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0

I ended up using the AttributeMask and AttributeValue settings to achieve the same purpose. An AttributeMask and AttributeValue of 0x2000 (8192) will test whether the file is encrypted.


1

less also recognizes start-of-line anchor ^ and greedy matching operator *. man -P "less '+/^ *'pushd" bash manbb() { man -P "less '+/^ *'${1}" bash } manbb pushd


0

Suppose you want to write count: 1 to a file. For Windows, echo count: 1>file.txt will write count : to the file (without the 1) because the 1 is interpreted to mean stdout. You could use echo count: 1 >file.txt, but then there is an unwanted trailing space. Placing the redirection at the front avoids the problem: >file.txt echo count: 1. Not ...


0

This works: #!/bin/bash results=($(mysql --user root -pwelcome ts -Bse "SELECT type, network_id, subnet_msk FROM remote_subnet;")) cnt=${#results[@]} for (( i=0 ; i<cnt ; i++ )) do echo "Record No. $i: ${results[$i]}" fieldA=${results[0]}; fieldB=${results[1]}; fieldC=${results[2]}; done


0

#! bin/bash query="select * from test;" myarray=$(mysql -h hostname -u user -ppass database << eof $query eof) echo $myarray


2

For such simple examples it does not matter where the redirection happens. It's a choice of coding style here. The Bash manual states: The (...) redirection operators may precede or appear anywhere within a simple command or may follow a command. What is a simple command? A simple command is the kind of command encountered most often. It’s just a ...


1

Why are you installing one item at a time via a script? No need to do this when you can just place all items in one line like this: yum -y install libstdc++.i686 ibibcm.x86_64 librdmacm.x86_64 ibsim.x86_64 ibutils.x86_64 libcxgb3.x86_64 libibmad.x86_64 libipathverbs.x86_64 Now that said, I don’t believe all of the yum -y install directives are running ...


0

If you threw the process into the background, you can just type fg to resume where you left off, otherwise you can disown the program, open screen, reattach the PID using screen, and finally use reptyr to get the process back while in screen $ disown yourprogram # Detach yourprogram from the shell $ screen # Launch screen $ ...


0

If you set the shell variable PROMPT_COMMAND to a command, then that command will be executed every time the shell is about to issue a (primary) prompt.  For example, % ls file1 file2 % PROMPT_COMMAND=date Thu, Nov 20, 2014 1:23:42 PM % ls file1 file2 Thu, Nov 20, 2014 1:23:45 PM % This can be a program, a script, or whatever.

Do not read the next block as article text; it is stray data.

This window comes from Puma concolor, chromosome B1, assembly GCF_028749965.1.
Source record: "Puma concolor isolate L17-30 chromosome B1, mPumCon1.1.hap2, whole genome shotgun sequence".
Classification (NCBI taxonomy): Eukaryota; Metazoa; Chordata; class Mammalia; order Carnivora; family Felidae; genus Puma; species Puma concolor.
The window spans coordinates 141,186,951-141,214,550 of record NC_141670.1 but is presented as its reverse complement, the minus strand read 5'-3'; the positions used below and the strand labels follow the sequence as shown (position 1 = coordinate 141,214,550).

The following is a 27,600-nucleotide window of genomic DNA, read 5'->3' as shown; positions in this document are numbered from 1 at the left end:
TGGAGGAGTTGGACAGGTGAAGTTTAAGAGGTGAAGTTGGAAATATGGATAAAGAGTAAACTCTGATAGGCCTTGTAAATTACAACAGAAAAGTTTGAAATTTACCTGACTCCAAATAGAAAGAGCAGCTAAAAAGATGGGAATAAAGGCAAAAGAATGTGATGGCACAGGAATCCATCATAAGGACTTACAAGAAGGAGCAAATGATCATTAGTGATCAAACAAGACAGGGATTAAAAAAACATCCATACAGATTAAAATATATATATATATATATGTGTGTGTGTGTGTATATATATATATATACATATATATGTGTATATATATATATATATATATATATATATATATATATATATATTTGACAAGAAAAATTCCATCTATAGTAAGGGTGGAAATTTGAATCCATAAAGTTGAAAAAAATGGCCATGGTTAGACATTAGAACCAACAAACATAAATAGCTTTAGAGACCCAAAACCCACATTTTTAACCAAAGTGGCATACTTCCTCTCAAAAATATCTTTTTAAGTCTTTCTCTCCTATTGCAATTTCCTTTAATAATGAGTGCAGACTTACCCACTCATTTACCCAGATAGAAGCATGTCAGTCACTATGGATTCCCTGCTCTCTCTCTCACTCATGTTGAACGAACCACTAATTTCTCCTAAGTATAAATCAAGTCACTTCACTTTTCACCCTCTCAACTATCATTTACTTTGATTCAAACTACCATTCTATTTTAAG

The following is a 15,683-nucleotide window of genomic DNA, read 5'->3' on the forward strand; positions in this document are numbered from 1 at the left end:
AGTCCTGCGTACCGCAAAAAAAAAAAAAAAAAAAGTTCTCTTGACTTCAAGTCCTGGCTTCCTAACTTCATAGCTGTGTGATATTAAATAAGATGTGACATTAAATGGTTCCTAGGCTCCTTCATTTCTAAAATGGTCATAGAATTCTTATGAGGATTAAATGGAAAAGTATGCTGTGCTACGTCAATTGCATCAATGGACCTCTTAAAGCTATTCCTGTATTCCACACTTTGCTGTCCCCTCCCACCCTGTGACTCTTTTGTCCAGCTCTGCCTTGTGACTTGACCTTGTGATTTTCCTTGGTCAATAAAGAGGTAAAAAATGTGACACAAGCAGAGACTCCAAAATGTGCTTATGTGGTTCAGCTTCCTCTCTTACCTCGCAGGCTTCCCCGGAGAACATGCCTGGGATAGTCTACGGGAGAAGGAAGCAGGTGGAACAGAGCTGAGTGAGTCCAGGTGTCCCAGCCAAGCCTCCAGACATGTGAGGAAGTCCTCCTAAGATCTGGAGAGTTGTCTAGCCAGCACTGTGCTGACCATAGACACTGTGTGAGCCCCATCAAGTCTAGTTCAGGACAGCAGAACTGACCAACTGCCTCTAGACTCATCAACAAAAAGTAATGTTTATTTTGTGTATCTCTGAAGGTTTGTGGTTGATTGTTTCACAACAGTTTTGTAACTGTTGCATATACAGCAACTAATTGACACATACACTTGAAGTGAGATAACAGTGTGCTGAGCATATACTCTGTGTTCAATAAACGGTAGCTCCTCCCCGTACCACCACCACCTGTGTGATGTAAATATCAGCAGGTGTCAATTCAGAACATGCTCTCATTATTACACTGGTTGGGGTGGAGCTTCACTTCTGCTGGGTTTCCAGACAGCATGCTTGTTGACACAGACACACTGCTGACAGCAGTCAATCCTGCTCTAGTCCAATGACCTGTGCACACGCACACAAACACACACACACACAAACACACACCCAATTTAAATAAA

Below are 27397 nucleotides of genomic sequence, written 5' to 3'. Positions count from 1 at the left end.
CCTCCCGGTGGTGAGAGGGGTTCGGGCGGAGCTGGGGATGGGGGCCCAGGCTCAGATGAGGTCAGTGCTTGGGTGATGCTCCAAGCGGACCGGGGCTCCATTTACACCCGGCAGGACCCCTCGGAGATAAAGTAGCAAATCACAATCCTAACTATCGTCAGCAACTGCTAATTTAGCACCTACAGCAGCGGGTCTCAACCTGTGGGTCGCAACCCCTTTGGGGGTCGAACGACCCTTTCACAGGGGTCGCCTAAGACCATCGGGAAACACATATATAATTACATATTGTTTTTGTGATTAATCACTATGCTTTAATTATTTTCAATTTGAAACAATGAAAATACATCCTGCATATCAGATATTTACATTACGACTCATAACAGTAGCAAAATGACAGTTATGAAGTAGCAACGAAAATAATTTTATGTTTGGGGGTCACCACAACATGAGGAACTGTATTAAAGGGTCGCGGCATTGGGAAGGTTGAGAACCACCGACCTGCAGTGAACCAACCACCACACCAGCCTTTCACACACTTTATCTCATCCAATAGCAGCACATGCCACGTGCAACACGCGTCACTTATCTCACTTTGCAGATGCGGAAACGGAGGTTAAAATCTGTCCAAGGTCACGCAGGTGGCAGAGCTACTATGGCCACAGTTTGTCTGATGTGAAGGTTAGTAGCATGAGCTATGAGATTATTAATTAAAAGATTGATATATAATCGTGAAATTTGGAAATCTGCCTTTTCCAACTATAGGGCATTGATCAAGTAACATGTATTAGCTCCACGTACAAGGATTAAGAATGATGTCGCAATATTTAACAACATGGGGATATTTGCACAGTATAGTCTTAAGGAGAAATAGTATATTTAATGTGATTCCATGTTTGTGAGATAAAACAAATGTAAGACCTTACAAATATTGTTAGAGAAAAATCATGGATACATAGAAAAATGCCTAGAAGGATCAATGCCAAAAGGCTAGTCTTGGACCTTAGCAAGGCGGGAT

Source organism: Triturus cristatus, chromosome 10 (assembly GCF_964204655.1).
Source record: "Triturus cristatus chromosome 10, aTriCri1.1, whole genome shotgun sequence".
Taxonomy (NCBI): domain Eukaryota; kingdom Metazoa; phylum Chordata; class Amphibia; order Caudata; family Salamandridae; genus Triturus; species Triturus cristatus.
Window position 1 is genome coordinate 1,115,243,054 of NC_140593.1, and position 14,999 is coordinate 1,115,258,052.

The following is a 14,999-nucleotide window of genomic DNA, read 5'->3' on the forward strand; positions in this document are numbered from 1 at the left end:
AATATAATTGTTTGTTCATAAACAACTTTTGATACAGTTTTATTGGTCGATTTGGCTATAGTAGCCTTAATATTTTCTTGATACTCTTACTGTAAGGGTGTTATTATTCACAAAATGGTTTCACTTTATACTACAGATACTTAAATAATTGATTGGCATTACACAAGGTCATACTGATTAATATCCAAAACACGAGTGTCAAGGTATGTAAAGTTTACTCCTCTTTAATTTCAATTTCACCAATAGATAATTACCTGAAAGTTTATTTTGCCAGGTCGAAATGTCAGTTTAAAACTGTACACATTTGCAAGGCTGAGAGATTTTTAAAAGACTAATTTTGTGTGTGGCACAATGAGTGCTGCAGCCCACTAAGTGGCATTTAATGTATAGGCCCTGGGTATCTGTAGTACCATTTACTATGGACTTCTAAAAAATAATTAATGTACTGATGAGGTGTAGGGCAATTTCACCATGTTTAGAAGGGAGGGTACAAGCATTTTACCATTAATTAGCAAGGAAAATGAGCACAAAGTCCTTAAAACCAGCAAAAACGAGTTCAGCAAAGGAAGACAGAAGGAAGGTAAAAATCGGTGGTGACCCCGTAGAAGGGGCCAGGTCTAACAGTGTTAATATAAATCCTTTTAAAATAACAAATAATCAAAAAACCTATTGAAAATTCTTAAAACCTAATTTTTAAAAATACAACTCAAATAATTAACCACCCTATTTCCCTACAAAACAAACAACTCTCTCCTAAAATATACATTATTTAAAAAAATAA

0

Assuming you are not using screen and that the process was stopped using the "SIGTSTP" or "SIGSTOP" signal, you could always try to send the "CONTINUE" signal to the process like this : kill -SIGCONT $PID where $PID is your process id.


0

When you close the terminal, the process is sent SIGHUP, the hangup signal. Unless you are using a utility like screen or nohup, or the program is especially oddly-behaving, SIGHUP will cause the process to gracefully terminate.


2

If you start the process originally using screen you can reattach later: Run screen -D -R Run your command in there. Press Ctrl A then D to disconnect from screen. The process will continue running and you will be returned to the original shell. Then, later, from any terminal: Run screen -D -R You'll be back in the screen shell, where your program will ...


4

I think once you detach your terminal from a process by logging out, you lose the ability to re-attach. Unless you are using a utility like screen to manage your sessions. This may help.... http://unix.stackexchange.com/questions/31824/how-to-attach-terminal-to-detached-process


3

The following tests whether the local timezone has changed since yesterday: [ "$(date -d "yesterday" '+%z')" = "$(date '+%z')" ] The %z format asks date to return the timezone. The above compares the result for today versus the result for yesterday. How to use it The test command can be used to control statement execution: $ [ "$(date -d "yesterday" ...